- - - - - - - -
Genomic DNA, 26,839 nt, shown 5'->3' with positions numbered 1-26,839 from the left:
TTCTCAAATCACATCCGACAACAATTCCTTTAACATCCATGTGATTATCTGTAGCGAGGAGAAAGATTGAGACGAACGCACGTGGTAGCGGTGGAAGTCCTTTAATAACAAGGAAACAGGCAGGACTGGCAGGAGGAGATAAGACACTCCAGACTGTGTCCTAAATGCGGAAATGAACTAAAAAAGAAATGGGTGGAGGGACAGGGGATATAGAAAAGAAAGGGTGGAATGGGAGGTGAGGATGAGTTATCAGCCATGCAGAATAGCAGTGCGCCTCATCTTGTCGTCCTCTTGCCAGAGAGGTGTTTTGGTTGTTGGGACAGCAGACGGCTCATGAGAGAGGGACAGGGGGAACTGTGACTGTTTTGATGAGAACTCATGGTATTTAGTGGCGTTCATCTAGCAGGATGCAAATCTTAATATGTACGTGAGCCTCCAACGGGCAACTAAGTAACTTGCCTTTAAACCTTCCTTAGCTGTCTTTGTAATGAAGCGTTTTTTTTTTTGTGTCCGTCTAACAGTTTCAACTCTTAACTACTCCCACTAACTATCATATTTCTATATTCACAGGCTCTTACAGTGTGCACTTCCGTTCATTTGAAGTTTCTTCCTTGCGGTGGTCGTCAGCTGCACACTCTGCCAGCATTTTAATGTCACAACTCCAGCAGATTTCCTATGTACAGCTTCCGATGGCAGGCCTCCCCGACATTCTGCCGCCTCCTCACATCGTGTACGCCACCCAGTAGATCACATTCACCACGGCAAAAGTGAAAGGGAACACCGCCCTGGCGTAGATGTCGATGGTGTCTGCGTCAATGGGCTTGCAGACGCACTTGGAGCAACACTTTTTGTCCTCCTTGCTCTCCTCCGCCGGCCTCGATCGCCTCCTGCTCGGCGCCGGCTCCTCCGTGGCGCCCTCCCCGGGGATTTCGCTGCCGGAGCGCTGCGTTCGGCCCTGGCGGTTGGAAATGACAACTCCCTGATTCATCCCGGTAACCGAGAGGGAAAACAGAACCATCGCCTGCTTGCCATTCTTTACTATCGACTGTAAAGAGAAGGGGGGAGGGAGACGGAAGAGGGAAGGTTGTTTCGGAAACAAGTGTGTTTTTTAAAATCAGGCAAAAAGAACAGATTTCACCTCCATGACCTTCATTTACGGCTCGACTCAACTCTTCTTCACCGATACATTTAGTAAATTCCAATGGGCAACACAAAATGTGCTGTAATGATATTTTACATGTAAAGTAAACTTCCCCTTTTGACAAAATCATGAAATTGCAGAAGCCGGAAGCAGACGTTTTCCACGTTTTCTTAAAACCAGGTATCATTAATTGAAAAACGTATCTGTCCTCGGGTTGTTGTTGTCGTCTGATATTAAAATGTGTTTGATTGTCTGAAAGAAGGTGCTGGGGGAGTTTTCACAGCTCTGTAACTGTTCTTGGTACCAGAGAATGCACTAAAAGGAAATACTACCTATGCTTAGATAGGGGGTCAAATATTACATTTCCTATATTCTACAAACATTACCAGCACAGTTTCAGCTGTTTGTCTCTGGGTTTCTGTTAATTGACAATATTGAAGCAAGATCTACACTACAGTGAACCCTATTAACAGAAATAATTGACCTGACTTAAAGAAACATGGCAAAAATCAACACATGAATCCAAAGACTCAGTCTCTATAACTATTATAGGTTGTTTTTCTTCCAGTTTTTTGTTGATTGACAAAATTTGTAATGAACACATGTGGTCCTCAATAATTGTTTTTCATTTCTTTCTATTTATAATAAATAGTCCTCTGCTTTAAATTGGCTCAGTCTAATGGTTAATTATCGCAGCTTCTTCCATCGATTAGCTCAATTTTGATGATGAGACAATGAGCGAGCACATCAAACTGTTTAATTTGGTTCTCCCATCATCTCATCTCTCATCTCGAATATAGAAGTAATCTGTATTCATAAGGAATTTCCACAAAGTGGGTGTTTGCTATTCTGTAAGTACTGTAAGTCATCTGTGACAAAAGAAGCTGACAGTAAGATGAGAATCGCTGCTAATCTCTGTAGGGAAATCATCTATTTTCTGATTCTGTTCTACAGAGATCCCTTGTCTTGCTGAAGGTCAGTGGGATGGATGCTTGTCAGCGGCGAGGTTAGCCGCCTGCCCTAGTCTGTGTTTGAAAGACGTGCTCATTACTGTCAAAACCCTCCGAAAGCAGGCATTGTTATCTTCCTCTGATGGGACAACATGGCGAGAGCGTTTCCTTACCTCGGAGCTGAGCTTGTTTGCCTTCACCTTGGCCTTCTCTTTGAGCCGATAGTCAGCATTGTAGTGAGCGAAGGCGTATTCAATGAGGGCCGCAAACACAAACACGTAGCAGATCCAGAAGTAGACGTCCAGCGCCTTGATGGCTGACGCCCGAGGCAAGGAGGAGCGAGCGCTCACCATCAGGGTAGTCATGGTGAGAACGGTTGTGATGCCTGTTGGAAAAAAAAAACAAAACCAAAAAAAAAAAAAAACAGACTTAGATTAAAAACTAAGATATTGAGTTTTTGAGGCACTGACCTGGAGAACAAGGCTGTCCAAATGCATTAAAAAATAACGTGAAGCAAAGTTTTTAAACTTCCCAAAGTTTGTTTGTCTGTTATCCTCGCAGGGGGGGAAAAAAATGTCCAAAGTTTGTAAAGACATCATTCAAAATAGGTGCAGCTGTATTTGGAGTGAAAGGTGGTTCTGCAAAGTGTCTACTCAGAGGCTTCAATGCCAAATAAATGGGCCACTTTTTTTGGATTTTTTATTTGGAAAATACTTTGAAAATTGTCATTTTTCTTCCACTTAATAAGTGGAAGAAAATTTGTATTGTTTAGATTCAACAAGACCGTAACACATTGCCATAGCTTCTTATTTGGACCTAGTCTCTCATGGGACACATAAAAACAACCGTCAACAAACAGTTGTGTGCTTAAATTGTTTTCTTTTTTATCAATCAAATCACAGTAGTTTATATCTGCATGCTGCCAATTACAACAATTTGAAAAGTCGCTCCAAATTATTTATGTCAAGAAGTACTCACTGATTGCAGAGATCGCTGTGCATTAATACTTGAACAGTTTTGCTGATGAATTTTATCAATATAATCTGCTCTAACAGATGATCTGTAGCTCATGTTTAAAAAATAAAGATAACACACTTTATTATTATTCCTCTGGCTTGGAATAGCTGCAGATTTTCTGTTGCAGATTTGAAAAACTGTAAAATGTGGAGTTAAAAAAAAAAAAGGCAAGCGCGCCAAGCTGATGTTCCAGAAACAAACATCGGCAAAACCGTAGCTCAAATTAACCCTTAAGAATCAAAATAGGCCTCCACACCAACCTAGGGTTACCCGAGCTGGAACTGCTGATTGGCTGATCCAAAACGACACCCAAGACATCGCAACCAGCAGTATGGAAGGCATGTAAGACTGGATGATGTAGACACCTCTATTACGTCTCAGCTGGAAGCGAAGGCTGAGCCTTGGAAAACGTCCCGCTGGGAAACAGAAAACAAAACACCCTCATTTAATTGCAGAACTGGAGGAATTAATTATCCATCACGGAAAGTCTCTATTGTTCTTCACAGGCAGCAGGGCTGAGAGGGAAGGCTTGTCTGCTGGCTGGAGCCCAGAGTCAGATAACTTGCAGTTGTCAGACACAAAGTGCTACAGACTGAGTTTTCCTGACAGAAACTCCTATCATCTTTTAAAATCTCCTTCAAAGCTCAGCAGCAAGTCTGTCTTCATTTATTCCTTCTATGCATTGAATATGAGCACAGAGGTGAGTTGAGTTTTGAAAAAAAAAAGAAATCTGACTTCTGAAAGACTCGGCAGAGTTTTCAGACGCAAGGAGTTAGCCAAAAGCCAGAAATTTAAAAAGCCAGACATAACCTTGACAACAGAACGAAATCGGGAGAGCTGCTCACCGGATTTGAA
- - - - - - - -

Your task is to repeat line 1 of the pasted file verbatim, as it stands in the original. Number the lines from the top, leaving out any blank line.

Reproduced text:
Genomic DNA, 26,839 nt, shown 5'->3' with positions numbered 1-26,839 from the left: